Bobby Ellington could claim to be the hardest working employee in the City of Thomaston. He already probably has more titles than anyone else. In addition to being a certified police officer and code inspector for the city, Ellington was approved at the City Council’s May 19 meeting to be one of the city’s two new building inspectors. (For more on that story, see the June 3 edition of The Thomaston Times). At that meeting, he was also named the city’s Animal Control Officer.
Previously, the city had service delivery agreement with Upson County in regards to the use and funding of the Upson County Animal Shelter. But after months of negotiation, City Attorney Joel Bently advised the council that a new agreement has been reached.
“The City of Thomaston will be in charge of animal control within the confines of the city limits,” Bentley said. “The City of Thomaston and Upson County have entered into an Animal Shelter agreement where under certain circumstances, Upson County has agreed to house animals for the City of Thomaston, picked up by the City of Thomaston, and also the citizens of the city who choose to take the animals out there themselves, for a fee.
“Subject to the terms of this agreement, the county agrees to permit the city to use its animal shelter for the city’s animal control program. The city shall pay all costs for its animal control staff for animal control by an ad valorem tax levied in the incorporated city. The city shall pay the county a fee of $40 for each animal the city surrenders to the Upson County Animal Shelter, and any and all costs related for animals held for court purposes.
“The intention is that this fee will be paid solely by the city because the funds to run the animal shelter will henceforth be paid for by an ad valorem tax levied in the unincorporated portion of the county,” added Bentley. “So the shelter will be owned by the county and paid for by the citizens of the unincorporated area. The city has entered into a contract to pay for animals that are housed there. I think it works for both parties, the city and the county.”
Council member Don Greathouse asked if the city will have access to the shelter at all times. Bentley said they will.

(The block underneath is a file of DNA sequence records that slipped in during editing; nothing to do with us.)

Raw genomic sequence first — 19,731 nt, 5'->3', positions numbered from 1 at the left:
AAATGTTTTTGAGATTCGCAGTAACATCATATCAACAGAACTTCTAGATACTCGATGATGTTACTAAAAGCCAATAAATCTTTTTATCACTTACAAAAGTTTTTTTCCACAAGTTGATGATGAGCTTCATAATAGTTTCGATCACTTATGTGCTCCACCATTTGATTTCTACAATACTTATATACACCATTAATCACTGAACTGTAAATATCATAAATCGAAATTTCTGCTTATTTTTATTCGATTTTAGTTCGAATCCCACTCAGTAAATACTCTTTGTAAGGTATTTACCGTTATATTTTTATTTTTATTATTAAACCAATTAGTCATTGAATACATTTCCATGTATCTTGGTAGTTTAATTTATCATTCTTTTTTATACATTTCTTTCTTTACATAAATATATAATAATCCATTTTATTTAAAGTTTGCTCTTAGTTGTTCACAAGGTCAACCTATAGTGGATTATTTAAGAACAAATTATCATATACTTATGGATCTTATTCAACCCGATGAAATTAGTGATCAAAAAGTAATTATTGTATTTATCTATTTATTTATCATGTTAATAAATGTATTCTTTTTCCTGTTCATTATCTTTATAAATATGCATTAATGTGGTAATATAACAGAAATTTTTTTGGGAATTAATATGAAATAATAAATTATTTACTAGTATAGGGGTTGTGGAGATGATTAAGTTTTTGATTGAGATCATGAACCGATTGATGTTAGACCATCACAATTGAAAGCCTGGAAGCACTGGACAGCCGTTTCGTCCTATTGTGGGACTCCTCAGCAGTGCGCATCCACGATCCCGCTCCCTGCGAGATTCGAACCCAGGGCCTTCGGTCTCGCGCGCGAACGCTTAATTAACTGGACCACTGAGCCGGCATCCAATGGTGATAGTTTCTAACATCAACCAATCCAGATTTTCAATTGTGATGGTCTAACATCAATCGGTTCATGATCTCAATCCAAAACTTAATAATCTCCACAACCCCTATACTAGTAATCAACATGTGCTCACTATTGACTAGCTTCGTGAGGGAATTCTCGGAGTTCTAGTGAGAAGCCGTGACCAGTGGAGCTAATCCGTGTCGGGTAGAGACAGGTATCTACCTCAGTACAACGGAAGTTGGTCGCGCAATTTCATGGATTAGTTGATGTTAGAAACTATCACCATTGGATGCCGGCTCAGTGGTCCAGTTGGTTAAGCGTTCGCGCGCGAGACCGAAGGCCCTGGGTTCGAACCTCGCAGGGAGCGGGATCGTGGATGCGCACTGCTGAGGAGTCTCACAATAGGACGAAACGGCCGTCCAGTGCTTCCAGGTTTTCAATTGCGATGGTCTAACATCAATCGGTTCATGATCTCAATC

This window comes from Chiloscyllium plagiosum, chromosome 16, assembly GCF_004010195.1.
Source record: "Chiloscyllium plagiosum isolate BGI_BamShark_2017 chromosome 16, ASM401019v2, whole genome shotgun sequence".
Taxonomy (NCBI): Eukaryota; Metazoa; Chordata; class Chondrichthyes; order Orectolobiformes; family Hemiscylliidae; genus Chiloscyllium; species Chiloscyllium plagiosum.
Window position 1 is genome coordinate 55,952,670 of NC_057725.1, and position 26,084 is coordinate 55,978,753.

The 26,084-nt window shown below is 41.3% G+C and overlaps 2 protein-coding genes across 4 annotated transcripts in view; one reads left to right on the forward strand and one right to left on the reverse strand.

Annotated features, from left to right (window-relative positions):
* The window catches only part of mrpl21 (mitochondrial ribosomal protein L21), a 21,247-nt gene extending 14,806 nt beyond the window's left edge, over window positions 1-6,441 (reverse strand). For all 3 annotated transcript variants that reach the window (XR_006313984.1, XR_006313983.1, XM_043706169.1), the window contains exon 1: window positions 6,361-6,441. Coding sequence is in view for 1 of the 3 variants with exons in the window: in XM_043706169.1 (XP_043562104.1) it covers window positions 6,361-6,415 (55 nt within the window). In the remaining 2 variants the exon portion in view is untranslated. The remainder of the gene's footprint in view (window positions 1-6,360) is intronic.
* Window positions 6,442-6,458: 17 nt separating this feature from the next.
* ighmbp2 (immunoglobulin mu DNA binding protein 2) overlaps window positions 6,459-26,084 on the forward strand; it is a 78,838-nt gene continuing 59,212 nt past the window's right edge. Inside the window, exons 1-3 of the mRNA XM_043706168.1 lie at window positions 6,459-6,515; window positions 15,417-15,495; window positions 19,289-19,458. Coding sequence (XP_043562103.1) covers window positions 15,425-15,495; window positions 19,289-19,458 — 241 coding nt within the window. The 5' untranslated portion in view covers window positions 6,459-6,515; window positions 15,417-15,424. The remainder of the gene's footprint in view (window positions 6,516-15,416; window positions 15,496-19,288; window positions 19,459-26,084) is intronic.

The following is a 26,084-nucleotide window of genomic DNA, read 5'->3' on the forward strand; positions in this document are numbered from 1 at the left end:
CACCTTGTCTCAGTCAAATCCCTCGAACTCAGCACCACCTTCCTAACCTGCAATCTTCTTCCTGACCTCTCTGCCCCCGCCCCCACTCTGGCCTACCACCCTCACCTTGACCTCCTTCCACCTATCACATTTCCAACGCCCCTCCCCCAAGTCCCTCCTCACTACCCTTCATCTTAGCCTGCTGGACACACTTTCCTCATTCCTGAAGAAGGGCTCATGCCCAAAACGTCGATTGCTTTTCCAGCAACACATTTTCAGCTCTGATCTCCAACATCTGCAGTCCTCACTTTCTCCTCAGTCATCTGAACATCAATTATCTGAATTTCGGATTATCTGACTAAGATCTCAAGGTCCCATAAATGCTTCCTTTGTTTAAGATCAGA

“The city shall have unrestricted access to the Animal Shelter areas at all times, 24 hours, seven days a week,” Bentley said. “The county will provide two keys to access the Animal Shelter area for after hours access. The city shall restrict the after hours access to the Animal Shelter to city employees only, and shall not allow volunteers, visitors or other unauthorized individuals access. The city shall be responsible for collection of animals from within its corporate limits for delivery to the animal shelter.
When asked what will happen if a citizen takes an animal to the Animal Shelter. Bentley replied that the citizen will pay the $40 fee. Bentley went on to recommend the council approve the agreement.
“This contract and intergovernmental agreement is the product of months of negotiation. The county has already executed this document,” Bentley noted. “It is a document that Mr. Comiskey and I prepared and delivered to the county. I would strongly consider approving this document, because it allows us to fully implement going forward with an animal control program where Mr. Bobby Ellington serves as the Chief Animal Control Officer for the city. He will work with the officials at the Upson County Animal Shelter for sheltering purposes.The contract is very straightforward. It should be very easy for all parties to follow.”
Mayor Hays Arnold echoed Bentley’s sentiments.
“We worked for some time on this agreement, and at long last the county has sent back an agreement,” Arnold said. “it is at the council’s pleasure, but I would make the recommendation that we accept the agreement.”
Council member Gary Atwater made a motion to approve the agreement. Council member Patsy Perdue seconded the motion and it was approved by a 5-0 vote.
Larry Stanford may be reached at 706-647-5414 or on Twitter @LarryStanford7.